Pope Francis has called on people in developed countries to live a simpler and less materialistic life.
He also condemned the huge divide between the world’s rich and poor, saying Jesus’s birth in poverty in a stable should make everyone reflect on the meaning of life.
He spoke out while leading a service in St Peter’s Basilica in the Vatican for the traditional Christmas Eve Mass.
It is the 82-year-old’s sixth Christmas as head of the Roman Catholic Church.
In his homily, Pope Francis said the birth of Christ pointed to a new way to live “not by devouring and hoarding, but by sharing and giving”.
He continued: “Let us ask ourselves: Do I really need all these material objects and complicated recipes for living? Can I manage without all these unnecessary extras and live a life of greater simplicity?
“For many people, life’s meaning is found in possessing, in having an excess of material objects. An insatiable greed marks all human history, even today, when, paradoxically, a few dine luxuriantly while all too many go without the daily bread needed to survive.”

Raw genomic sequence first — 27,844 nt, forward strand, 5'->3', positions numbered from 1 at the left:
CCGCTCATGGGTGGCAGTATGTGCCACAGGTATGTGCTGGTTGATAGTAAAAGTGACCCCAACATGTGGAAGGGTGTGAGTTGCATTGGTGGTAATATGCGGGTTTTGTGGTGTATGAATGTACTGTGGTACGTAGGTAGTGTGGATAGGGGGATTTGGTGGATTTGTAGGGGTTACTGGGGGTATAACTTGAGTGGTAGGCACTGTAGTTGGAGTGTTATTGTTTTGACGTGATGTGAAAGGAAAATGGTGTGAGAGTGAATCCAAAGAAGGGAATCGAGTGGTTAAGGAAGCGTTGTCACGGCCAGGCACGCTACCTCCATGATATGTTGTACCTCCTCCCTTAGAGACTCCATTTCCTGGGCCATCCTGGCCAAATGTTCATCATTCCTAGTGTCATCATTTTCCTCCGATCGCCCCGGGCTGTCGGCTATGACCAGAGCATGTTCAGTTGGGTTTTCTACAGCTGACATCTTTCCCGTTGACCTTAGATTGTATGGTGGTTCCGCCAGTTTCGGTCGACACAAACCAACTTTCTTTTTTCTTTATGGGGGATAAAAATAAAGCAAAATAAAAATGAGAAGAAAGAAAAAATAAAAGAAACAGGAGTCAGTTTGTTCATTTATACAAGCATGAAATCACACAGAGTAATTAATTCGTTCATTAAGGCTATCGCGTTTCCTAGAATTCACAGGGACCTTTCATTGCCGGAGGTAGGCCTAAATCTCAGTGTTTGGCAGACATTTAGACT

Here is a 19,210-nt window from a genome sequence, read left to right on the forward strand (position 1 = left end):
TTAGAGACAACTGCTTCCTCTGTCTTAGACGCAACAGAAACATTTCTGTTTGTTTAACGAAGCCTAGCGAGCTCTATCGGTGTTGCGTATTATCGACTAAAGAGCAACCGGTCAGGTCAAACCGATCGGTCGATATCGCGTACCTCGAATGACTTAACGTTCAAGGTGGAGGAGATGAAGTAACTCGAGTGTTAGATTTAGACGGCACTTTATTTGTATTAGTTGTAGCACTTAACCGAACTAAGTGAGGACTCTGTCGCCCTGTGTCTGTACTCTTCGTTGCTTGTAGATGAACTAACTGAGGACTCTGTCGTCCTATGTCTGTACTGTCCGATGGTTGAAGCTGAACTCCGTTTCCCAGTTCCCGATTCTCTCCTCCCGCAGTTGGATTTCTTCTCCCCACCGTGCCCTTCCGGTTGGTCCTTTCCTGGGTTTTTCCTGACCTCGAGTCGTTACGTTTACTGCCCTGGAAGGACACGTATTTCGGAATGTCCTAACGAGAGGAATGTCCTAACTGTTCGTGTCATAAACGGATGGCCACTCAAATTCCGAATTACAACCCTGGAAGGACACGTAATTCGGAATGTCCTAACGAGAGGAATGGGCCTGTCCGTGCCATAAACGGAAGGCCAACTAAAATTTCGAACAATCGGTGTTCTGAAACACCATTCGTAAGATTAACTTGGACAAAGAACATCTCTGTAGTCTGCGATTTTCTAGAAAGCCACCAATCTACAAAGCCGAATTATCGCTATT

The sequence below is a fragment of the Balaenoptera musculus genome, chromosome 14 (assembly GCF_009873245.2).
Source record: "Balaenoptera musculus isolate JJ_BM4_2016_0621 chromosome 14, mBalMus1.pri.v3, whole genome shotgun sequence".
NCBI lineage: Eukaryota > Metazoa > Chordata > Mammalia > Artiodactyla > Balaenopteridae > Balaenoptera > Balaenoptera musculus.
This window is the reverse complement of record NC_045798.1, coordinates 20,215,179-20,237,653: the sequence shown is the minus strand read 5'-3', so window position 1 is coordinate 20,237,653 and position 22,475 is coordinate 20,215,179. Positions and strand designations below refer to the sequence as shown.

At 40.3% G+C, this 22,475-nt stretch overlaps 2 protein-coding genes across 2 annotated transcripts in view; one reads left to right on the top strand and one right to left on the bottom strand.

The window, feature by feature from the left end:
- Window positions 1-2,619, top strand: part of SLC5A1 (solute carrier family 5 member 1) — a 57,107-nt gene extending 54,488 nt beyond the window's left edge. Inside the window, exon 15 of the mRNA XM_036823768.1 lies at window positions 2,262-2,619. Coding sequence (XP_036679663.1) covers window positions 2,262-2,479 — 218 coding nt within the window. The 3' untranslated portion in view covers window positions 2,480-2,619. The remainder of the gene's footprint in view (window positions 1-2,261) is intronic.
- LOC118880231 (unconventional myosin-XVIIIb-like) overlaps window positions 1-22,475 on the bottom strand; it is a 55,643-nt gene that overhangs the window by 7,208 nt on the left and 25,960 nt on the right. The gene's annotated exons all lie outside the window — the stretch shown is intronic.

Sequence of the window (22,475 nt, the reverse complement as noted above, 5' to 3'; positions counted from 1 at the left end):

On Christmas Day on Tuesday, the Pope will deliver his “Urbi et Orbi” (to the city and the world) message from the balcony of St Peter’s.
Francis, the first Pope from Latin America, has made highlighting the plight of the poor a key theme of his papacy.
During Christmas Day Mass in 2016 he warned that the true meaning of Christmas was being drowned out by materialism.
His predecessor Pope Benedict made a similar point in 2011.
This story first appeared on bbc.com
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